Or watch the drafts you gave your life to vanish,
And scream and hit restart and write again;

If you can make one heap of all your savings
And risk it on another stretch of school,
And lose, and start again at your beginnings
And never breath a word about your loss;
If you can force your heart and hand and brain cells
To serve your turn long after they are gone,
And so hold on when there is nothing in you
Except the Deadline saying: "Git 'er done";

If you can talk with crowds whose grammar pains you,
Or read Bhabha - nor lose the common speech;
If neither B's nor minuses can hurt you;
If all steps count for you in metered rhyth'm;
If you can fill the unforgiving minute
With sixty seconds' worth of papers writ -
Yours is the book and everything that's in it,
And - no more - you'll be a graduate my friend!

*Props to Rudyard Kipling for the original.

Thursday, April 29, 2010

He Thought It Was Worth It


From entrepreneur to college lecturer: Ditching a $500,000 salary to teach lit. (CNN Money)

Now I just have to figure out the $500,000 salary part.

Friday, April 23, 2010

The Finals Countdown Has Begun

The Finals Countdown Has Begun

...and is so extreme that it requires caps to describe...

Remaining classes: 4
Class days left: 3
Writing Center hours to go:
Final exams: 1
Pages due: 52
Days until the end: 17

Let's do this.

Friday, April 16, 2010

Paperwork Potpourri

Getting ready for international travel (this summer!) is akin to climbing a hill of sand trying to reach a beautiful scenic view, except that in this case, the sand is paperwork.

Have I mentioned that I don't like forms?
Have I mentioned that this is not paperwork-filling-out weather?

Keeping the end goal in sight can be kind of difficult at times. And then I feel like an ungrateful wretch. You can't win. Haha.

In the meantime, reading some one-act plays from New Zealand for fun, re-reading Macbeth, writing papers about women's on-stage violence in the seventeenth century, memorizing lines from Dryden's All for Love, and doing unpaid product tests on over-the-counter allergy medicines.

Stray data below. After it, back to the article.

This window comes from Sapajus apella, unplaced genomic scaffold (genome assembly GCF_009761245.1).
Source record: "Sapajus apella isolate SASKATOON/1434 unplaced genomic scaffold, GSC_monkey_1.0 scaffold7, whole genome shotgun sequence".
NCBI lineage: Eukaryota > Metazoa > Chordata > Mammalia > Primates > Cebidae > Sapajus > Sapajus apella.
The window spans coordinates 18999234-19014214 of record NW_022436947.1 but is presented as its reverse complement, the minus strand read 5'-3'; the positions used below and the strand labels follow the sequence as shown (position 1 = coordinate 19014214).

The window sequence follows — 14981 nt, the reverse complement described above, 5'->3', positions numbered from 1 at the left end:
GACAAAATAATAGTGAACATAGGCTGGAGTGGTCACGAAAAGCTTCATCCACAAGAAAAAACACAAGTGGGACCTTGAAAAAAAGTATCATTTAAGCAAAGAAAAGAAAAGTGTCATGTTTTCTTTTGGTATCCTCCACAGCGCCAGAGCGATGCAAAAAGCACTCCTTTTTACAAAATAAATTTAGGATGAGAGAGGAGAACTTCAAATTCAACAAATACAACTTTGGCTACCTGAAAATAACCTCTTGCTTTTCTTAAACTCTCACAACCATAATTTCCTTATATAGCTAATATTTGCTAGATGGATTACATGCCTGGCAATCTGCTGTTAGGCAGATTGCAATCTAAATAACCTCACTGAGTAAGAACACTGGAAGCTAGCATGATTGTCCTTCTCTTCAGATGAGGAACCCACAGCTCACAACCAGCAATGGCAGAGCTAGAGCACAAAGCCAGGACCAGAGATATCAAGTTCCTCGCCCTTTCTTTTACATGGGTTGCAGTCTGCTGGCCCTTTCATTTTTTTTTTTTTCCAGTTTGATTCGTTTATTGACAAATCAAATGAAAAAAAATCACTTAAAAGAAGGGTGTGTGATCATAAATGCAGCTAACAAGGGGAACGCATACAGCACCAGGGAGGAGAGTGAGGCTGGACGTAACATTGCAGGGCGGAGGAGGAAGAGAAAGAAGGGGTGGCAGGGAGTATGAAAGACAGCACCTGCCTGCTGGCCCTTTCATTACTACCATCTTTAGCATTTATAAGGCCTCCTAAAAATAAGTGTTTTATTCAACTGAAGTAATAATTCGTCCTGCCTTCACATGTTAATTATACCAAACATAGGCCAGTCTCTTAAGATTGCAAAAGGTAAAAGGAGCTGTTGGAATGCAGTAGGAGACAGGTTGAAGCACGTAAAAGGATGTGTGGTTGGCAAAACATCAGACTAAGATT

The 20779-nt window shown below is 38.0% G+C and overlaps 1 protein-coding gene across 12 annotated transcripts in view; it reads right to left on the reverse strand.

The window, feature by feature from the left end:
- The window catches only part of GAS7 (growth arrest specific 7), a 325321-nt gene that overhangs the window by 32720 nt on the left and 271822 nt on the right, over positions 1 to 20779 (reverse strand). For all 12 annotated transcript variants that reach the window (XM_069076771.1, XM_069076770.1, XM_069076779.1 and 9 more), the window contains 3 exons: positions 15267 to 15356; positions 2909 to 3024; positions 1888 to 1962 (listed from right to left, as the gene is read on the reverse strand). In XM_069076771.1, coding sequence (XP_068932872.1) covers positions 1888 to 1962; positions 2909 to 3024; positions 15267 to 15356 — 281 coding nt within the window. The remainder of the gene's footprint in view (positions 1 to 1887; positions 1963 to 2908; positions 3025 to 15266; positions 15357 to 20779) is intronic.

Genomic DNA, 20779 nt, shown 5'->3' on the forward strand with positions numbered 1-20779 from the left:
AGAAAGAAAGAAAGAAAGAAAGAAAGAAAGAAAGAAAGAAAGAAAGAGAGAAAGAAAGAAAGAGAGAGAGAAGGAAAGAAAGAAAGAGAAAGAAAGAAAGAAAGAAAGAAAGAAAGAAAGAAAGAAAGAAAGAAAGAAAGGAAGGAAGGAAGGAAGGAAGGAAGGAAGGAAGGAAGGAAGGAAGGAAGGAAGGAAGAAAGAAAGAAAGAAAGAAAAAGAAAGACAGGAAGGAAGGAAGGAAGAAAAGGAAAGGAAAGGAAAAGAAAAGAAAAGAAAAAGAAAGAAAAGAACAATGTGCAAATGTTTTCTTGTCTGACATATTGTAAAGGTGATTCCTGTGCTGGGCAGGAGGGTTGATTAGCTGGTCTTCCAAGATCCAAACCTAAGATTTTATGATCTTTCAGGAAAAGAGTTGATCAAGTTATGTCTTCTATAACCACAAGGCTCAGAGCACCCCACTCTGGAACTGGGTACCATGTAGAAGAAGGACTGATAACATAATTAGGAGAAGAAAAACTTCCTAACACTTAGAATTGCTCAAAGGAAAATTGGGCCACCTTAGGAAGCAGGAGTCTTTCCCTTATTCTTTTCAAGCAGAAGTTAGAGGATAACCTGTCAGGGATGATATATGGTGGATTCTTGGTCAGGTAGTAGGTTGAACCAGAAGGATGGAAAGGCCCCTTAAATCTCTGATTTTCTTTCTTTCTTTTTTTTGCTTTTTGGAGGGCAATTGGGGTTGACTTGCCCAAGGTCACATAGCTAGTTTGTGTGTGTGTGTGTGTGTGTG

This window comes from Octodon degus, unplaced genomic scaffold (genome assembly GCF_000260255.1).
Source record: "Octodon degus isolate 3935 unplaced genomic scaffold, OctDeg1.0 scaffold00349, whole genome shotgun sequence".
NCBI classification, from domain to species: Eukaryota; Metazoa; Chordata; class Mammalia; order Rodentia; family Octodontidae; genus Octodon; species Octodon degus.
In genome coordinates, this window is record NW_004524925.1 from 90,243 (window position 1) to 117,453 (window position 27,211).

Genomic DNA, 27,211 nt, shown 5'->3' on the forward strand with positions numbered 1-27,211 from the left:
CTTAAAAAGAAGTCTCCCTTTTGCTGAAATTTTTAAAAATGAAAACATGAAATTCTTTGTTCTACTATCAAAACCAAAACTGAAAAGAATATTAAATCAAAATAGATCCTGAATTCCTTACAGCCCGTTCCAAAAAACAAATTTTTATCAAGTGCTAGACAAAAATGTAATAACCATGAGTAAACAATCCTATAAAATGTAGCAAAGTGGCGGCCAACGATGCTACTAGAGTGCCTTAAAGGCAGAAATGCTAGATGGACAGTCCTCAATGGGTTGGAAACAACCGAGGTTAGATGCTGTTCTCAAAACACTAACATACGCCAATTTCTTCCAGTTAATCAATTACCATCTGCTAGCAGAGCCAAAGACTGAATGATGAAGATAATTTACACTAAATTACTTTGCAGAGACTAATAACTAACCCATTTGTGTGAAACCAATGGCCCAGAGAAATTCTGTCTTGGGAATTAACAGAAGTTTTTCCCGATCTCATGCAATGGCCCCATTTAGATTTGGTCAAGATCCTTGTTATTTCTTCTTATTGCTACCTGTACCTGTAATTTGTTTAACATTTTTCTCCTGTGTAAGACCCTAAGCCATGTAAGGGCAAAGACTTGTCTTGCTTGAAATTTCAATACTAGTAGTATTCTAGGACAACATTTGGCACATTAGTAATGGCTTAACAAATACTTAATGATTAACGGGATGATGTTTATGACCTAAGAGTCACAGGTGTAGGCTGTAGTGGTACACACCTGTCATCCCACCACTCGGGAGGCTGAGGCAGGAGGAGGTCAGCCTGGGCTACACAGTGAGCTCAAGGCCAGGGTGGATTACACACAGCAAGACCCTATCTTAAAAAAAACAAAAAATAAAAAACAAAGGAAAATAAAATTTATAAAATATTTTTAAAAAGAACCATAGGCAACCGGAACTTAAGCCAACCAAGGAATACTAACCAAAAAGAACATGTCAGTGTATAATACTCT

3 weeks and counting.

Wednesday, April 14, 2010

Novels' Dangerous Truths

This article presents an interesting perspective on Christianity and literature--not really new thoughts, for me, but worth considering nonetheless: Dangerous Truths and True Dangers: Can - and Should - Christians Read Novels?

The author ends with a list of novels that have informed her search for Truth through both positive and negative models. Here are a few of the books that would fall on my list:

-Les Miserables, Victor Hugo
-Redeeming Love, Francine Rivers
-Woman at Point Zero, Nawal el Saadawi
-A Prayer for Owen Meany, John Irving
-Till We Have Faces, C.S. Lewis
-In the Time of the Butterflies, Julia Alvarez
-Harry Potter and the Deathly Hallows, J.K. Rowling
-The Idiot, Fyodor Dostoevsky
-Macbeth, Shakespeare
-The Bronze Bow, Elizabeth George Speare

What about yours?

Monday, April 12, 2010

It's Raining Pollen

Welcome weird spring/summer weather. Please stop raining pollen on everything. I need to be able to see to write papers, and Kleenex is pricey stuff.

The drug companies that make allergy medicines can't be paying you that big of a bribe, can they? I'm sure I could match them if I took up a collection. (...beyond the obvious problem that letters addressed to the weather probably end up in Santa's mailbag and merely give the postal workers a good laugh.)

If you keep this up, I will have to become smarter, as in remembering to roll up my car windows overnight to keep the pollen limited to the outside of the car.

That is all.

Monday, April 5, 2010

McDonalds March

I think (?) every graduate student has a "McDonalds month" now and then. March was mine. (Substitute your favorite stress-antidote, if you like.)